Lewes (0) 2 (Bergin 48; Moloney 50)
Crystal Palace (1) 1 (Watling 24)
Two moments of magic from Shannon Moloney changed the course of the game as Lewes bounced back from a shaky first half to defeat Crystal Palace and become early joint-leaders of the FAW Championship.
But if the midfielder was at the centre of the goals that clinched the points, it was another piece of magic – from full-back Vicky Carleton – that arguably had the biggest impact on the result.
A minute into the second half, with Palace looking to build on their deserved half-time lead, they won their third corner of the game.
Goalscorer Ciara Watling’s short corner was intercepted by the tenacious Carleton, who suddenly accelerated away from her opponents and found herself in previously uncharted territory – in the Londoners’ half with possession and momentum.
With the help of referee Kirsty Dowle, who overruled her assistant, just feet away from the action, Carleton earned Lewes a corner of their own, and in that moment the complexion of the game was transformed.
Katie McIntyre spotted the diminutive Moloney unmarked on the edge of the box and fed her a pinpoint cross, which the midfielder volleyed expertly towards goal.
Goalkeeper Megen Lynch pushed her shot on to the bar, but after the ball bounced close to the line, Avilla Bergin poked it home, just to be sure.
It was just what Lewes needed after being outplayed and, unusually, outfought during the first half, even though the narrow half-time margin meant they were always still in the game.
Two minutes later, Lewes won another corner on that same right-hand side. Incredibly, Moloney, lurking in exactly the same spot, was not picked up again, and when McIntyre’s cross was knocked down to her, the former Spurs playmaker superbly hooked a shot from the edge of the box into the roof of Lynch’s net.
A game that had been slipping away from them was suddenly there for the taking, and apart from a renewed spell of Palace pressure towards the end of the contest, the hosts rarely looked like giving it up, running out deserved winners in the end.
It could – and perhaps should – have been so different.
Palace, who had by all accounts done themselves justice in their 4-0 defeat against Chelsea on Sunday, had come out of the blocks as though on a mission – as they usually do when they face Lewes under the Dripping Pan lights.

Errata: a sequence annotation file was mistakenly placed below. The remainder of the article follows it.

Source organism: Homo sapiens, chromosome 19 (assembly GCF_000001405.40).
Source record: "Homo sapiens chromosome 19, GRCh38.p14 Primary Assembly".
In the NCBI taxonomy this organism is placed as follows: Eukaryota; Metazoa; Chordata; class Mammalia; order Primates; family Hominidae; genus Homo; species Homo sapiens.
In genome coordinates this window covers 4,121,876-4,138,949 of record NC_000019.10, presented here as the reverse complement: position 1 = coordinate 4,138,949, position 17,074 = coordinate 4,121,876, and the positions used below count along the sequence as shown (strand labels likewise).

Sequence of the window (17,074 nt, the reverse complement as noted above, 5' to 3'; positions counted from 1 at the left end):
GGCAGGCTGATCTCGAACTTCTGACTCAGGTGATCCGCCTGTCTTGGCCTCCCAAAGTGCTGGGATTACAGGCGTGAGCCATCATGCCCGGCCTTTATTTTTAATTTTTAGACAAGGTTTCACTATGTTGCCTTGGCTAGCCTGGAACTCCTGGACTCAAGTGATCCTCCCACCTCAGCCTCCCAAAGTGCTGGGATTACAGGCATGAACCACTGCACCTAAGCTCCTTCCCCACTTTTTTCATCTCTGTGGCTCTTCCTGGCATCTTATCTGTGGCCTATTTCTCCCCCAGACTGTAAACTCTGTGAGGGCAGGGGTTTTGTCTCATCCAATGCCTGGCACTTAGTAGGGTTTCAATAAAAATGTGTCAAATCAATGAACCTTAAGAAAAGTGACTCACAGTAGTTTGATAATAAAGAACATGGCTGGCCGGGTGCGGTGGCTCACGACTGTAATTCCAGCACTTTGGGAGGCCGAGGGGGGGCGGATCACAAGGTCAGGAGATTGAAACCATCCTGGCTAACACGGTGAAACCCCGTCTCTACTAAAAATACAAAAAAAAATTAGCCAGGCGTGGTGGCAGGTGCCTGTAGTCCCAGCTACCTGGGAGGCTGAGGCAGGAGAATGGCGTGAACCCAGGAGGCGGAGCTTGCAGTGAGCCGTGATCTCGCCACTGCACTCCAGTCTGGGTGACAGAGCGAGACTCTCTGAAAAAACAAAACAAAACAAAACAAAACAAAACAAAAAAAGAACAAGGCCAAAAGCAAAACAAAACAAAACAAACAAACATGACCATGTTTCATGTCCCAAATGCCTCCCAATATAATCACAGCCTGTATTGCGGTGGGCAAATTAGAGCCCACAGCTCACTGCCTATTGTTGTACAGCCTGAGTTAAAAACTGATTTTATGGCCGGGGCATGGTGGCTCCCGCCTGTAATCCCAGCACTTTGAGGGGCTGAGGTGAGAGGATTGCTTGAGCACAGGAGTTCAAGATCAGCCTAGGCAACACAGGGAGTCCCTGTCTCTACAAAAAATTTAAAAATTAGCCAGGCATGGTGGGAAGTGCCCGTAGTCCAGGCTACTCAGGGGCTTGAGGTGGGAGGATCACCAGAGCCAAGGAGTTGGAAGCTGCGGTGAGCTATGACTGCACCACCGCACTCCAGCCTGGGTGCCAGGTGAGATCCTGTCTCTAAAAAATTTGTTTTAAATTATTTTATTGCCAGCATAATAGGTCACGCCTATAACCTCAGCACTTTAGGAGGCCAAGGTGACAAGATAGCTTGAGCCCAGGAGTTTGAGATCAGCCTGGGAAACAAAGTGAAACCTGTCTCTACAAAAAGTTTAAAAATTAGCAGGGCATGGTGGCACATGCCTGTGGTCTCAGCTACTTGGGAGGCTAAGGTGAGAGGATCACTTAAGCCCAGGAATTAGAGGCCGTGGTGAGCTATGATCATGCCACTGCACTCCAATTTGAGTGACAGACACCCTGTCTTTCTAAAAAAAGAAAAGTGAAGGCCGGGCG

They were first to every ball, pressuring Lewes’s shaky back four into hurried clearances and punishing them every time they dwelt on the ball.
Hope Nash was excellent on the left flank, becoming involved in virtually every spiky confrontation, either with her combative challenges (which fell either side of what the referee felt was permissible) or drawing equally robust challenges and finger-wagging from her opponents.
And up front, while Ashlee Hincks is always a threat, her strike partner, Chloe Burr, was giving Lewes real problems with her pace, tenacity and clever movement.
She was denied on 11 minutes when, exploiting space vacated by the marauding Natasha Wells, she bore down on goal, but Faye Baker rushed from her area to block with her feet and her defenders completed the clearing-up.
And then, after Nash had halted Carleton when in full flow with a brilliant challenge and Lewes had put together their one positive move of note in the first half, with excellent work by McIntyre and Bergin, the visitors grabbed the goal they had been threatening.
Rosie Paye failed to get enough power behind her header back to Baker and Andrea Georgiou took advantage, bearing down on goal before unselfishly squaring for Watling to tap home on 24 minutes.
Even in that first half, where Lewes were second-best to almost everything, that McIntyre-Moloney combination had provided Palace with a warning of what was to come, the former finding the latter with their only corner of the half but her header relatively easily cleared.